Bill Cosby has given a response, albeit a brief one, to the growing number of allegations against him. At least 23 women have spoken to the media and accused the 77-year-old actor and comedian of rape and other sexual assaults.
New York Post reporter Stacy Brown reached Cosby at home on Friday. Cosby told the reporter that he expects "the black media to uphold the standards of excellence in journalism." He did not directly address the allegations.
While this is not the first time allegations of this sort have been made of the actor, this time around Cosby is experiencing some very public consequences. On Monday Spelman College announced it was indefinitely suspending the Cosby Chair for the Humanities. The position was created after Cosby and his wife Camille donated $20 million to the historically black school in the late 1980s.
Cosby has also stepped down from the board of Temple University. He attended the school in the early 1960s.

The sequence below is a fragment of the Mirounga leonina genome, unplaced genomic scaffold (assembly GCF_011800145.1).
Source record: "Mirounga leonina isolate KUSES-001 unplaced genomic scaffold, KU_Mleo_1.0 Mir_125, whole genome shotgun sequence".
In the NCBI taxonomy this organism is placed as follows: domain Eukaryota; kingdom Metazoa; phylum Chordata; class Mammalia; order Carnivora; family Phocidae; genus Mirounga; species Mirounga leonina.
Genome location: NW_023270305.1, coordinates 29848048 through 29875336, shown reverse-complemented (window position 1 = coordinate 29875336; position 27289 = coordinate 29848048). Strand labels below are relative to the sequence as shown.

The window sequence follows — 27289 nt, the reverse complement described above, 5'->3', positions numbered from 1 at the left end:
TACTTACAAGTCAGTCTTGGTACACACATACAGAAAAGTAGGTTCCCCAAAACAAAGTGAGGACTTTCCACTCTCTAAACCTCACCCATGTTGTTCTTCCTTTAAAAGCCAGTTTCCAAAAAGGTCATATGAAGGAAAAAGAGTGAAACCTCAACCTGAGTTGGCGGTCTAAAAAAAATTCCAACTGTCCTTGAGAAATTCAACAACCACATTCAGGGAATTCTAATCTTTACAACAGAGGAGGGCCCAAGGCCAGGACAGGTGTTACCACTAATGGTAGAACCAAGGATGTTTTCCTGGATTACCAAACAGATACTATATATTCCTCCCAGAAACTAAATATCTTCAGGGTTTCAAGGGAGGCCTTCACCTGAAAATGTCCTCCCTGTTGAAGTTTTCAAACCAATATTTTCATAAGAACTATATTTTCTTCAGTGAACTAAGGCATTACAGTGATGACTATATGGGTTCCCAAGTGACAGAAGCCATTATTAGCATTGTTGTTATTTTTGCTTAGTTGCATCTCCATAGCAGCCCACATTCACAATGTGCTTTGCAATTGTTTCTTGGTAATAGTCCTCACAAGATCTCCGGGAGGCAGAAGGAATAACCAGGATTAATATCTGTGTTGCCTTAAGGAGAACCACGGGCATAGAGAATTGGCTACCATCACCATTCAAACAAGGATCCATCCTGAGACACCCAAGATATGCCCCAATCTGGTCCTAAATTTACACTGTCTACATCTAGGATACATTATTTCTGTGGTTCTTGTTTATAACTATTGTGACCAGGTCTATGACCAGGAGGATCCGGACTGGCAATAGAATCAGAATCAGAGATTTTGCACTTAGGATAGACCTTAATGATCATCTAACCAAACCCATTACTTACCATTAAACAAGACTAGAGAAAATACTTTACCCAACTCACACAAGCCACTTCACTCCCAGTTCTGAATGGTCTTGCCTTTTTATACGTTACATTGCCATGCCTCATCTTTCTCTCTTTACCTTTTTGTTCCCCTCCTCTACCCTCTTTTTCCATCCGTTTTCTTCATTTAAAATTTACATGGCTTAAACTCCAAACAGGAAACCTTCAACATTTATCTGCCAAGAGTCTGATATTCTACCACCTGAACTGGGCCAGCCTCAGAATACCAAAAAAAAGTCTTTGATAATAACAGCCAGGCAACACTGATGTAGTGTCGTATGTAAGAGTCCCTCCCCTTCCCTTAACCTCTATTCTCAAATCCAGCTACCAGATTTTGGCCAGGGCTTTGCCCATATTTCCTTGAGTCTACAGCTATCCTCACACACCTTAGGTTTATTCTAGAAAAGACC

Brown, the Post reporter, wrote that Cosby "sounded upbeat on the phone." He ended the conversation by reiterating that his team doesn’t want him talking to the media. Brown said in an interview that he had been in talks with the comedian’s team for the past three and a half weeks.
Brown thought he was close to securing an interview until the team changed their minds. The conversation left him with the impression that Cosby wants to tell his side of the story, but is listening to his advisors instead.
Beverly Johnson, the first African-American model to appear on the cover of Vogue, is one of the most recent women to come forward with a story about Cosby. In an article written for Vanity Fair last week, she claimed Cosby drugged her and tried to attack her in the 1980s when she was interested in appearing on The Cosby Show.
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